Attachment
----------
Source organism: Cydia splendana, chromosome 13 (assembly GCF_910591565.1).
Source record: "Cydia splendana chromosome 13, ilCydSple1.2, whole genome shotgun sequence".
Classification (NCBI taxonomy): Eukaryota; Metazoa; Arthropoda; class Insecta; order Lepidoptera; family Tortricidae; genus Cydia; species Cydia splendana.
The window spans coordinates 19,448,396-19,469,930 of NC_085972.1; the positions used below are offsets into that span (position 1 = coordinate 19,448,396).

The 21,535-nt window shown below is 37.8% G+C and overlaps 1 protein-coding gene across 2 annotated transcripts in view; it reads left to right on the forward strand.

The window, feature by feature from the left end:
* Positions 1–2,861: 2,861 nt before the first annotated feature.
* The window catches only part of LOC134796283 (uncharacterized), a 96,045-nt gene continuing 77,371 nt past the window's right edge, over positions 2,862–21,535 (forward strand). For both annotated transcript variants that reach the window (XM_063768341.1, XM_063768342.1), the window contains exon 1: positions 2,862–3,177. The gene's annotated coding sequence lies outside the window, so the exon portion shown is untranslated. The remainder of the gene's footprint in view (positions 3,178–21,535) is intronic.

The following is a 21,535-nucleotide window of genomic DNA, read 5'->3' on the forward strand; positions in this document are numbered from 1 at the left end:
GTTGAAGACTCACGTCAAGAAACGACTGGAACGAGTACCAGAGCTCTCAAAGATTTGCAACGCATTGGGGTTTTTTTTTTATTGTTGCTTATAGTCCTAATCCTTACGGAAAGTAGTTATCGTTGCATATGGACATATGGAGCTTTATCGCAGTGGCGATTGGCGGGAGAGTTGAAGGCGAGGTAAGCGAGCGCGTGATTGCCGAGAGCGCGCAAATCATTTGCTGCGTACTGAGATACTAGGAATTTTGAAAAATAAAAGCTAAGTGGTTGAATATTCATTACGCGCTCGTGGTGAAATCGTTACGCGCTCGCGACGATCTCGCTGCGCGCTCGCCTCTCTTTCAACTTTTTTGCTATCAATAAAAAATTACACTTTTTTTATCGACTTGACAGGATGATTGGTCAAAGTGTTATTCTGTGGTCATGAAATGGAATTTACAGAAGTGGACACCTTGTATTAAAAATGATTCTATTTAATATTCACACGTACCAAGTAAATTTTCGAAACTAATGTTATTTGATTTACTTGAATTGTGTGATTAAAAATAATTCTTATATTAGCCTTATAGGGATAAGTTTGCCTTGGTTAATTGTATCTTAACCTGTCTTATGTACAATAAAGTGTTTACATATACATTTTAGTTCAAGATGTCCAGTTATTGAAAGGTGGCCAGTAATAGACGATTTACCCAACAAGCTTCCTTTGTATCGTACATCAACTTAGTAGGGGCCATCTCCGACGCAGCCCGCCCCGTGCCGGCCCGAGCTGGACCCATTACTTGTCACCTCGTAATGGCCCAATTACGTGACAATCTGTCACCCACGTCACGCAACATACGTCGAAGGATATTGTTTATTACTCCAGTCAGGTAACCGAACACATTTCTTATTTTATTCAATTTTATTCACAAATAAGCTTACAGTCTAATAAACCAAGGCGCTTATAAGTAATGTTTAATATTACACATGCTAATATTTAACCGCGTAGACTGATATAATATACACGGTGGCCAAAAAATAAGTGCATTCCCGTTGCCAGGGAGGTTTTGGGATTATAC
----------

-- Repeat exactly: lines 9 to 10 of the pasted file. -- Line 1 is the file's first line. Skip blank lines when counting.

The following is a 21,535-nucleotide window of genomic DNA, read 5'->3' on the forward strand; positions in this document are numbered from 1 at the left end:
GTTGAAGACTCACGTCAAGAAACGACTGGAACGAGTACCAGAGCTCTCAAAGATTTGCAACGCATTGGGGTTTTTTTTTTATTGTTGCTTATAGTCCTAATCCTTACGGAAAGTAGTTATCGTTGCATATGGACATATGGAGCTTTATCGCAGTGGCGATTGGCGGGAGAGTTGAAGGCGAGGTAAGCGAGCGCGTGATTGCCGAGAGCGCGCAAATCATTTGCTGCGTACTGAGATACTAGGAATTTTGAAAAATAAAAGCTAAGTGGTTGAATATTCATTACGCGCTCGTGGTGAAATCGTTACGCGCTCGCGACGATCTCGCTGCGCGCTCGCCTCTCTTTCAACTTTTTTGCTATCAATAAAAAATTACACTTTTTTTATCGACTTGACAGGATGATTGGTCAAAGTGTTATTCTGTGGTCATGAAATGGAATTTACAGAAGTGGACACCTTGTATTAAAAATGATTCTATTTAATATTCACACGTACCAAGTAAATTTTCGAAACTAATGTTATTTGATTTACTTGAATTGTGTGATTAAAAATAATTCTTATATTAGCCTTATAGGGATAAGTTTGCCTTGGTTAATTGTATCTTAACCTGTCTTATGTACAATAAAGTGTTTACATATACATTTTAGTTCAAGATGTCCAGTTATTGAAAGGTGGCCAGTAATAGACGATTTACCCAACAAGCTTCCTTTGTATCGTACATCAACTTAGTAGGGGCCATCTCCGACGCAGCCCGCCCCGTGCCGGCCCGAGCTGGACCCATTACTTGTCACCTCGTAATGGCCCAATTACGTGACAATCTGTCACCCACGTCACGCAACATACGTCGAAGGATATTGTTTATTACTCCAGTCAGGTAACCGAACACATTTCTTATTTTATTCAATTTTATTCACAAATAAGCTTACAGTCTAATAAACCAAGGCGCTTATAAGTAATGTTTAATATTACACATGCTAATATTTAACCGCGTAGACTGATATAATATACACGGTGGCCAAAAAATAAGTGCATTCCCGTTGCCAGGGAGGTTTTGGGATTATAC